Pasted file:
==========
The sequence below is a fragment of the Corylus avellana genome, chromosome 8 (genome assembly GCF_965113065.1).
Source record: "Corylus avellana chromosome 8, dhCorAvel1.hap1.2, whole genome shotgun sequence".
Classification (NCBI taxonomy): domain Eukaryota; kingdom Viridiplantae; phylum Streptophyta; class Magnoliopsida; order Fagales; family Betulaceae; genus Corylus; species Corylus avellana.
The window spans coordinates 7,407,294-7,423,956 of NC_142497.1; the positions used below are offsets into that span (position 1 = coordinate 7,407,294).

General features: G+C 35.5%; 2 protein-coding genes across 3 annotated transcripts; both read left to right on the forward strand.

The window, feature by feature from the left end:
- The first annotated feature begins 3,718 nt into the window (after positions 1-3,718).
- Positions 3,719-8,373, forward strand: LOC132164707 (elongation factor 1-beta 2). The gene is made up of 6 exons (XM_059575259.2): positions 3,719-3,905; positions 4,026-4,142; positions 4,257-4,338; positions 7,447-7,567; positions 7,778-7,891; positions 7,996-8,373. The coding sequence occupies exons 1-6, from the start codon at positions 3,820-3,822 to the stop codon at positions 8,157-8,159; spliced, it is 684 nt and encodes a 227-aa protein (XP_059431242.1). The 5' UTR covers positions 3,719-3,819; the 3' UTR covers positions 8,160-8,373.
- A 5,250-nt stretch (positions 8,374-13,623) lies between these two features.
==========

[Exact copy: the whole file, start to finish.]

The sequence below is a fragment of the Corylus avellana genome, chromosome 8 (genome assembly GCF_965113065.1).
Source record: "Corylus avellana chromosome 8, dhCorAvel1.hap1.2, whole genome shotgun sequence".
Classification (NCBI taxonomy): domain Eukaryota; kingdom Viridiplantae; phylum Streptophyta; class Magnoliopsida; order Fagales; family Betulaceae; genus Corylus; species Corylus avellana.
The window spans coordinates 7,407,294-7,423,956 of NC_142497.1; the positions used below are offsets into that span (position 1 = coordinate 7,407,294).

General features: G+C 35.5%; 2 protein-coding genes across 3 annotated transcripts; both read left to right on the forward strand.

The window, feature by feature from the left end:
- The first annotated feature begins 3,718 nt into the window (after positions 1-3,718).
- Positions 3,719-8,373, forward strand: LOC132164707 (elongation factor 1-beta 2). The gene is made up of 6 exons (XM_059575259.2): positions 3,719-3,905; positions 4,026-4,142; positions 4,257-4,338; positions 7,447-7,567; positions 7,778-7,891; positions 7,996-8,373. The coding sequence occupies exons 1-6, from the start codon at positions 3,820-3,822 to the stop codon at positions 8,157-8,159; spliced, it is 684 nt and encodes a 227-aa protein (XP_059431242.1). The 5' UTR covers positions 3,719-3,819; the 3' UTR covers positions 8,160-8,373.
- A 5,250-nt stretch (positions 8,374-13,623) lies between these two features.